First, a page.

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BioData Min. 2016 Apr 6;9:14. doi: 10.1186/s13040-016-0093-5. eCollection 2016.

Detecting gene-gene interactions using a permutation-based random forest method.

Author information

1
Department of Genetics, Geisel School of Medicine, Dartmouth College, Hanover, NH USA.
2
Division of Computational Bioscience, Center for Information Technology, National Institutes of Health, Bethesda, MD USA.
3
Department of Epidemiology, Geisel School of Medicine, Dartmouth College, Hanover, NH USA.
4
Institute for Biomedical Informatics, University of Pennsylvania, Pennsylvania, PA USA ; Department of Biostatistics and Epidemiology, The Perelman School of Medicine, University of Pennsylvania, Pennsylvania, PA USA.

Abstract

BACKGROUND:

Identifying gene-gene interactions is essential to understand disease susceptibility and to detect genetic architectures underlying complex diseases. Here, we aimed at developing a permutation-based methodology relying on a machine learning method, random forest (RF), to detect gene-gene interactions. Our approach called permuted random forest (pRF) which identified the top interacting single nucleotide polymorphism (SNP) pairs by estimating how much the power of a random forest classification model is influenced by removing pairwise interactions.

RESULTS:

We systematically tested our approach on a simulation study with datasets possessing various genetic constraints including heritability, number of SNPs, sample size, etc. Our methodology showed high success rates for detecting the interaction SNP pair. We also applied our approach to two bladder cancer datasets, which showed consistent results with well-studied methodologies, such as multifactor dimensionality reduction (MDR) and statistical epistasis network (SEN). Furthermore, we built permuted random forest networks (PRFN), in which we used nodes to represent SNPs and edges to indicate interactions.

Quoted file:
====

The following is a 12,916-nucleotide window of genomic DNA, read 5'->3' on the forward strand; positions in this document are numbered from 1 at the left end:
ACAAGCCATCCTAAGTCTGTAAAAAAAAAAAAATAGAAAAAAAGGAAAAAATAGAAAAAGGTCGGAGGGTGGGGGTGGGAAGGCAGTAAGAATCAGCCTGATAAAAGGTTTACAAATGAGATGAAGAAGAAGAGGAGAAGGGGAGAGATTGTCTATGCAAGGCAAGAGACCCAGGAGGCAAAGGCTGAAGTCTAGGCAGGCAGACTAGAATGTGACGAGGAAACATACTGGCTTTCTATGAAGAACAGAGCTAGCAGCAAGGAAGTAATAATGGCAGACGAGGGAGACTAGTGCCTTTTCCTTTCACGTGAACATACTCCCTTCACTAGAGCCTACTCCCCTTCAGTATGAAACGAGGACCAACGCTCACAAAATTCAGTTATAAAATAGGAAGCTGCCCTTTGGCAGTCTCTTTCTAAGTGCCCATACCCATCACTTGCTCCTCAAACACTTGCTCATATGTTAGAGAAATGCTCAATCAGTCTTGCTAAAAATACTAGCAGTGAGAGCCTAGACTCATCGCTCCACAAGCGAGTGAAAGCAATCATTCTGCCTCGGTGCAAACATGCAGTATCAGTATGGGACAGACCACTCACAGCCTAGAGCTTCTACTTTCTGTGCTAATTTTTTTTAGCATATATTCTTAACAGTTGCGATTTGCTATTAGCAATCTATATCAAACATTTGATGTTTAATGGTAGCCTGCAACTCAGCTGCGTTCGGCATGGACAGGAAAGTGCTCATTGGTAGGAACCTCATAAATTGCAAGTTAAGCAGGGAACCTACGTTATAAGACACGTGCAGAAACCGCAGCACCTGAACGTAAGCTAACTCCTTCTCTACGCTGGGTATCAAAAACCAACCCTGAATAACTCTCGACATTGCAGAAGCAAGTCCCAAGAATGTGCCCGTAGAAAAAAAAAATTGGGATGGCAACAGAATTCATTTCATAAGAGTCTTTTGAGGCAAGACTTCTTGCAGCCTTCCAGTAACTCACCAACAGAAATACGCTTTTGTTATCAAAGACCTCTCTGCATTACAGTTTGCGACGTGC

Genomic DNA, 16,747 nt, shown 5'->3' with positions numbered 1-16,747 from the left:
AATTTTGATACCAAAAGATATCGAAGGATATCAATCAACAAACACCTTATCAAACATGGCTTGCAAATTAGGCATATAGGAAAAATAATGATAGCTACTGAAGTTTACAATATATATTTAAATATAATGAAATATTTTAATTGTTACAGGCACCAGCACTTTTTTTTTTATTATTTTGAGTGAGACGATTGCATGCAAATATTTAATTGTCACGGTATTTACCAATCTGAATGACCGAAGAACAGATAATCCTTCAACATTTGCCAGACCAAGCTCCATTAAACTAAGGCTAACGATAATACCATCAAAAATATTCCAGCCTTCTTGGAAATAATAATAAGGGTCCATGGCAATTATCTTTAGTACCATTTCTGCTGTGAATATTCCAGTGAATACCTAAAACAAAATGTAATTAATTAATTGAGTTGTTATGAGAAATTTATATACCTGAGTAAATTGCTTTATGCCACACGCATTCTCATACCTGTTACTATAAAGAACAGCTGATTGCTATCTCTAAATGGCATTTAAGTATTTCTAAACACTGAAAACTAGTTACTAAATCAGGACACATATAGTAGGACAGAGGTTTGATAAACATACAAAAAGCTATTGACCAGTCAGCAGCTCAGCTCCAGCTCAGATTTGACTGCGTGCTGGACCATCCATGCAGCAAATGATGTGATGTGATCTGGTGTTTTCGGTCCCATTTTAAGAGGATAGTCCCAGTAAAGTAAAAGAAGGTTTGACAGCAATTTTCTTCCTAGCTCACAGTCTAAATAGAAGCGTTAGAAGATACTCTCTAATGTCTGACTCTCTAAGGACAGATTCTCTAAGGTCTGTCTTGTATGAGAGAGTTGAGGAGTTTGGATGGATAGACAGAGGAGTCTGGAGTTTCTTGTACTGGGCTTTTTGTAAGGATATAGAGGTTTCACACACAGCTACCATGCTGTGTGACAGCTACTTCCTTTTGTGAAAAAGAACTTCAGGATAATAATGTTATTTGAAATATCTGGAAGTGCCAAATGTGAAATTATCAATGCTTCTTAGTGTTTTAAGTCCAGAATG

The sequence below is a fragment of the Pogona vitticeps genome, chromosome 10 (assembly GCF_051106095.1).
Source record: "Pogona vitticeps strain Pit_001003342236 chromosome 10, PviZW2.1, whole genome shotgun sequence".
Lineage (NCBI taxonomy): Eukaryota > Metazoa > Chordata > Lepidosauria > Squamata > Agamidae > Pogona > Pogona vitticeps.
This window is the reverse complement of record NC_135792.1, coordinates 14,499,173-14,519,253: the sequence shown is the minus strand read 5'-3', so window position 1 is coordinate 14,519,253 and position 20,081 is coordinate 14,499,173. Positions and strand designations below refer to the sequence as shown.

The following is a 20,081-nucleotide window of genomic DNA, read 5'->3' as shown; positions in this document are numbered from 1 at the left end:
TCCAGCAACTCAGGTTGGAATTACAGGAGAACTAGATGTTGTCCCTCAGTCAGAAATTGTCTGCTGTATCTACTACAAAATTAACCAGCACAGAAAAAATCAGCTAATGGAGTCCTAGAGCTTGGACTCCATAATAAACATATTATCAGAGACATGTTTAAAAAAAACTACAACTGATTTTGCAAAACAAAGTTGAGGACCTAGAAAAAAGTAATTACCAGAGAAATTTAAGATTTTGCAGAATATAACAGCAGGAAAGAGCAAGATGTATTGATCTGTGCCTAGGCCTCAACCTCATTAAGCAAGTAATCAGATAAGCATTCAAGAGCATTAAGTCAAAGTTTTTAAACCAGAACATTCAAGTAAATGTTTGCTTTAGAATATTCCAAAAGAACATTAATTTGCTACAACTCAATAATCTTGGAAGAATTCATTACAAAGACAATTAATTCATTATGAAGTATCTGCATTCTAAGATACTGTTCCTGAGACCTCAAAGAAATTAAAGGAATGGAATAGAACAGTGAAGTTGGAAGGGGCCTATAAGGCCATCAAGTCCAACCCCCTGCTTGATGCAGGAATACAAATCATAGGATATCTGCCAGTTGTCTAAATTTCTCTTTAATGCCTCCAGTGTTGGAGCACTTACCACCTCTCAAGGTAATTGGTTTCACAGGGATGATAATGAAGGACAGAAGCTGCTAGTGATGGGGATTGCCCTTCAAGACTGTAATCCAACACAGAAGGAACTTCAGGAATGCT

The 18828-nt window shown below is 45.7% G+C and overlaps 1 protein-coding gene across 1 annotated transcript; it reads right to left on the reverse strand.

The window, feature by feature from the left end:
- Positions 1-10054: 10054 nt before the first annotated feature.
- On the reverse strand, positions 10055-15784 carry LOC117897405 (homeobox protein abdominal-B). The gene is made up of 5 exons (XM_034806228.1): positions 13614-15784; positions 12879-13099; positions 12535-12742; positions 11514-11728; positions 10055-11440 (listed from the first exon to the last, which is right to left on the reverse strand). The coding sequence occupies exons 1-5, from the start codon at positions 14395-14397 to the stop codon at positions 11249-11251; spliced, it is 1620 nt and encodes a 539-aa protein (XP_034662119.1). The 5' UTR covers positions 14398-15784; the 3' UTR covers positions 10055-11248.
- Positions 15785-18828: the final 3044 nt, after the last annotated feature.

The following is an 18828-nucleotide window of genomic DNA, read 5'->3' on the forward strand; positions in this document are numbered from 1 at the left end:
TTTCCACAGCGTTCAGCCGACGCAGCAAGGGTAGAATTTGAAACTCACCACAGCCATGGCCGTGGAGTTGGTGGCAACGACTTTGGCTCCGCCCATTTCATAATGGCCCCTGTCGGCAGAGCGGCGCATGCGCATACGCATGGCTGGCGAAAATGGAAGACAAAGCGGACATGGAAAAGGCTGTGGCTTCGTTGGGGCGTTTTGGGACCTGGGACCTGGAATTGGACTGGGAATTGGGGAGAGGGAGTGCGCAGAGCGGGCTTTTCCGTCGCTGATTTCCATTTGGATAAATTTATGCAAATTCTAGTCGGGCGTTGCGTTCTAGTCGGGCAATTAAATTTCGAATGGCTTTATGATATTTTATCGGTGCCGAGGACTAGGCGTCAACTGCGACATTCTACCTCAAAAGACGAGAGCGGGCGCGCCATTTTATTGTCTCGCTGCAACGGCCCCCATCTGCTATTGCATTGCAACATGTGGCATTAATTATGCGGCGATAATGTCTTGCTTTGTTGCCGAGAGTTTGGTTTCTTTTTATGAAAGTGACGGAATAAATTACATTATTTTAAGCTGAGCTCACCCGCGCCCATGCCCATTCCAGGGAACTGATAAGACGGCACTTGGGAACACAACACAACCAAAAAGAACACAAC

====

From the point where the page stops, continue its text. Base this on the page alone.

CONCLUSIONS:

We successfully developed a scale-invariant methodology to detect pure gene-gene interactions based on permutation strategies and the machine learning method random forest. This methodology showed great potential to be used for detecting gene-gene interactions to study underlying genetic architectures in a scale-free way, which could be benefit to uncover the complex disease mechanisms.

KEYWORDS:

GWAS; Machine learning; Random forest; Scale invariant

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